A common medical condition that occurs in some pregnant women. Usually hormones keep blood sugar levels stable, but sometimes those hormones change during pregnancy causing blood sugar to rise. The high blood sugar can affect your pregnancy and your baby’s health. If diagnosed with gestational diabetes, your blood sugar levels should return to normal after delivery. However, you may then be tested for diabetes more often.
What to do if you notice you are having symptoms of diabetes?
If you notice you are having symptoms of diabetes, it is important to schedule a consultation with a physician for a proper diagnosis and treatment plan. To diagnose diabetes, your doctor will test your glucose levels or administer a blood test to check your A1c levels.
If you are diagnosed with diabetes, your physician will help you manage your blood sugar and find ways for you to eat well and be active. Managing your blood sugar early can help prevent or delay serious health complications associated with diabetes.
Managing your diabetes to improve your health
Managing your diabetes requires awareness, knowing what makes your blood sugar levels rise and fall and having the knowledge to control these factors.
Learn about carbohydrate counting and portion sizes. A key to many diabetes management plans is learning how to count carbohydrates. For people taking mealtime insulin, it’s important to know the amount of carbohydrates in your food, so you calculate the proper insulin dose.
Physical activity is an important part of your diabetes management plan. When you exercise, your muscles use sugar for energy. Regular physical activity also helps your body use insulin more efficiently. These factors work together to lower your blood sugar level.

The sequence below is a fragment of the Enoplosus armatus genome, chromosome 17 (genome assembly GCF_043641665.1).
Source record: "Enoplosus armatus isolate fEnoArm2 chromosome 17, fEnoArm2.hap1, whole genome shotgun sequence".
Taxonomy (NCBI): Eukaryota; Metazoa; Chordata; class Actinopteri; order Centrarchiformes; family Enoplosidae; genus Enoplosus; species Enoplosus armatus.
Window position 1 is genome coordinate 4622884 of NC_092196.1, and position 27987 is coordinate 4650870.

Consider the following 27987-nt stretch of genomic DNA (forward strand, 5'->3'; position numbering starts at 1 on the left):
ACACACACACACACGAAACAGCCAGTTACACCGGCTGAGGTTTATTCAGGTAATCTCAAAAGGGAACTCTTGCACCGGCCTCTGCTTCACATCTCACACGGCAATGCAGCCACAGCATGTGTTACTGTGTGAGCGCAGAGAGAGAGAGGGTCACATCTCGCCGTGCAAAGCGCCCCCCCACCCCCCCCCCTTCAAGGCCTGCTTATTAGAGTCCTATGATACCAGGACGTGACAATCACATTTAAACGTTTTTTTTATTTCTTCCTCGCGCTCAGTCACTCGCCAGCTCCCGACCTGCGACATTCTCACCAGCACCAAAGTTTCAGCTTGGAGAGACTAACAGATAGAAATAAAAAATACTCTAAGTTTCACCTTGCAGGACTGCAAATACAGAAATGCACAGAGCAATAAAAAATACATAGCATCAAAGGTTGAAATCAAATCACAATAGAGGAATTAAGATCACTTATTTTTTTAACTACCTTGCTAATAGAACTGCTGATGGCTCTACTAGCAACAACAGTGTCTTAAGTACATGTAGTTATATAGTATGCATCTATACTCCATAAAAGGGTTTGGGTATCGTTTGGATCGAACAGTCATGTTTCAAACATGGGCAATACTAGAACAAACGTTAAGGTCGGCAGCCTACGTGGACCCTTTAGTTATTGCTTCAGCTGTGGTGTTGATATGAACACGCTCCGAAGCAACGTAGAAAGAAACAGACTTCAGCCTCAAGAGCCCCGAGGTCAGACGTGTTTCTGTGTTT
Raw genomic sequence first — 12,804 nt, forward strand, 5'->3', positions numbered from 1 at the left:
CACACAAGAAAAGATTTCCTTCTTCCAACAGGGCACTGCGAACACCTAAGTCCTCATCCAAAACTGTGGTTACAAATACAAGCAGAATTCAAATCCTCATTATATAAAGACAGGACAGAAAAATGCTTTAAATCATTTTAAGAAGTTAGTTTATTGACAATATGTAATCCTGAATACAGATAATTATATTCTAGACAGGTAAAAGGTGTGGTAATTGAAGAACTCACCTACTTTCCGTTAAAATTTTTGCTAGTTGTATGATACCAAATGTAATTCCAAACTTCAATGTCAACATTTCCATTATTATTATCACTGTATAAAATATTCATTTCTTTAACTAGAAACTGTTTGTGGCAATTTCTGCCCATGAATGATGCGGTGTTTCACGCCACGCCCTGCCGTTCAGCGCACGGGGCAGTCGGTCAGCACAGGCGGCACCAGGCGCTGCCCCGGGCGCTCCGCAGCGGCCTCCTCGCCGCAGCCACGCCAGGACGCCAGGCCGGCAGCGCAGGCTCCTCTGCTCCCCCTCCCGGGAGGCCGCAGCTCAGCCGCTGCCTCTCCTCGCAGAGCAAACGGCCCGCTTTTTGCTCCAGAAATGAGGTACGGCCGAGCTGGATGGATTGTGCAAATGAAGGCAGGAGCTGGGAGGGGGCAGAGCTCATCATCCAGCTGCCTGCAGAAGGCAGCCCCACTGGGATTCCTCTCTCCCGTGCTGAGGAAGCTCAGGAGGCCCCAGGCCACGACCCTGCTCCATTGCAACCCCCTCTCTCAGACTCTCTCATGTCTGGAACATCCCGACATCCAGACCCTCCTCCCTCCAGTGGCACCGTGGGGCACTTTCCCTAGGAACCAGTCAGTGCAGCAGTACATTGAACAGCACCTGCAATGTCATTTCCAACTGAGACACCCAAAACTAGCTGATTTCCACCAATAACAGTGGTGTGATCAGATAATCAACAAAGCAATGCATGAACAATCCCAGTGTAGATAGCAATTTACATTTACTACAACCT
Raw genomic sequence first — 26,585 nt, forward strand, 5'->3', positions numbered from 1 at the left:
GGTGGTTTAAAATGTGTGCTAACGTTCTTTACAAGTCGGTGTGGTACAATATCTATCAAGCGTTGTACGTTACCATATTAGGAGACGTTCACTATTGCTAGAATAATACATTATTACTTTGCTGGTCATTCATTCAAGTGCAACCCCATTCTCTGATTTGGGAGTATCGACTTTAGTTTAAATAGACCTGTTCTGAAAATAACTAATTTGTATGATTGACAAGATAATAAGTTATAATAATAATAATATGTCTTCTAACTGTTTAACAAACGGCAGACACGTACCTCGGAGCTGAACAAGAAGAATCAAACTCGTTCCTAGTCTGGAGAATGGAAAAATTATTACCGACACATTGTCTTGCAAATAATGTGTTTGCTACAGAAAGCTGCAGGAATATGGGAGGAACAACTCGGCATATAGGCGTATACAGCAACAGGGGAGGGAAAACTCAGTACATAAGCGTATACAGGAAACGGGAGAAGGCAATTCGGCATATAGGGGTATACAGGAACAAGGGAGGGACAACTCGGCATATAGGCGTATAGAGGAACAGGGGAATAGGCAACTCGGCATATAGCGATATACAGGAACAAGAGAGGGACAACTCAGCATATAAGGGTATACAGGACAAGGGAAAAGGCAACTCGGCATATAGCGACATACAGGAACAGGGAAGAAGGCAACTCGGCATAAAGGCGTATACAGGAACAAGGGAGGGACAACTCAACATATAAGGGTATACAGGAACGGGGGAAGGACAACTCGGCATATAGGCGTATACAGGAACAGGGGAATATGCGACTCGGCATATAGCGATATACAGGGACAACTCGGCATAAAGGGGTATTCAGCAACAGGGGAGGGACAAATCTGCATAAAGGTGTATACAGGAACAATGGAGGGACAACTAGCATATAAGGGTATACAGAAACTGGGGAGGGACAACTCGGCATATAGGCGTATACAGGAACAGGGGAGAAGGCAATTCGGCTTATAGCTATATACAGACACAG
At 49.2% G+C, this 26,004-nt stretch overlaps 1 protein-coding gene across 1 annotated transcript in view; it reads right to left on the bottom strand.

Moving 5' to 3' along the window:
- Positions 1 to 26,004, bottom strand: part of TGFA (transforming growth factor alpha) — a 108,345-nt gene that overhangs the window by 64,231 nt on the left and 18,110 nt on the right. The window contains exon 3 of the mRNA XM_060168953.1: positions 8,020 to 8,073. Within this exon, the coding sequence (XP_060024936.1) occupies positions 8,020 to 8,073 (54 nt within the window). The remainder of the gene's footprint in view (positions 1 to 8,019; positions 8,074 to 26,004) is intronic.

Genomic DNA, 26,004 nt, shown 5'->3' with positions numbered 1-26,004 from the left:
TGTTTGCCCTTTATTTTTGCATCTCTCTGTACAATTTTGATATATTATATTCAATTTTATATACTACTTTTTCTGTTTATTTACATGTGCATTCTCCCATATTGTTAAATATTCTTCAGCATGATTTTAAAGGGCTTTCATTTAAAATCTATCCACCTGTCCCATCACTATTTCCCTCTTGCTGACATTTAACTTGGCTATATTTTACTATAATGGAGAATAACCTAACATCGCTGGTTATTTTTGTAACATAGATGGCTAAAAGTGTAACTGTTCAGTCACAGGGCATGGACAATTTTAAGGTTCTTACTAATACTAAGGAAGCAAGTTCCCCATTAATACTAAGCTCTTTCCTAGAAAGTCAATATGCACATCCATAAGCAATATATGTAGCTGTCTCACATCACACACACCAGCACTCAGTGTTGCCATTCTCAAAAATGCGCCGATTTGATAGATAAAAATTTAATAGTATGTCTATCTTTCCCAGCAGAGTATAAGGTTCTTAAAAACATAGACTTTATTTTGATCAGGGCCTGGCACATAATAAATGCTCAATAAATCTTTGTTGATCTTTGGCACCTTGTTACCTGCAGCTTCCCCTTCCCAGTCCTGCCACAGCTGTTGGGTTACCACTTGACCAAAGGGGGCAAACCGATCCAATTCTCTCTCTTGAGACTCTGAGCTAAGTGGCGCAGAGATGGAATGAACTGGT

Designed to lower your blood sugar levels when diet and exercise are not enough, but the effectiveness depends on the timing and size of the dose.
Alcohol can lower your blood sugar shortly after you drink it and it could last for as long as 24 hours.
The hormones your body produces when stressed may cause a rise in blood sugar levels.
Schedule an appointment to discuss early diabetes symptoms
The more you know about factors that influence your blood sugar level, the more you can anticipate changes and plan accordingly. Our physicians at Saint John’s Physician Partners are here to work with you to create a personalized treatment plan. If you are experiencing any of the early symptoms of diabetes, contact us today to schedule a consultation. Use the following link to find a physician, Contact us to schedule an appointment or call 833-474-0608 and someone will be happy to assist you.
About Dr. Rose Lin
Rose H. Lin, MD is certified by the American Board of Internal Medicine in Endocrinology, Diabetes, and Metabolism. She has been practicing for over 18 years and has worked in the San Fernando Valley for the past 10 years. She also recently established a practice in Santa Monica to better serve the community in which she lives, and she was delighted to join The Doctors of Saint John’s in April 2020.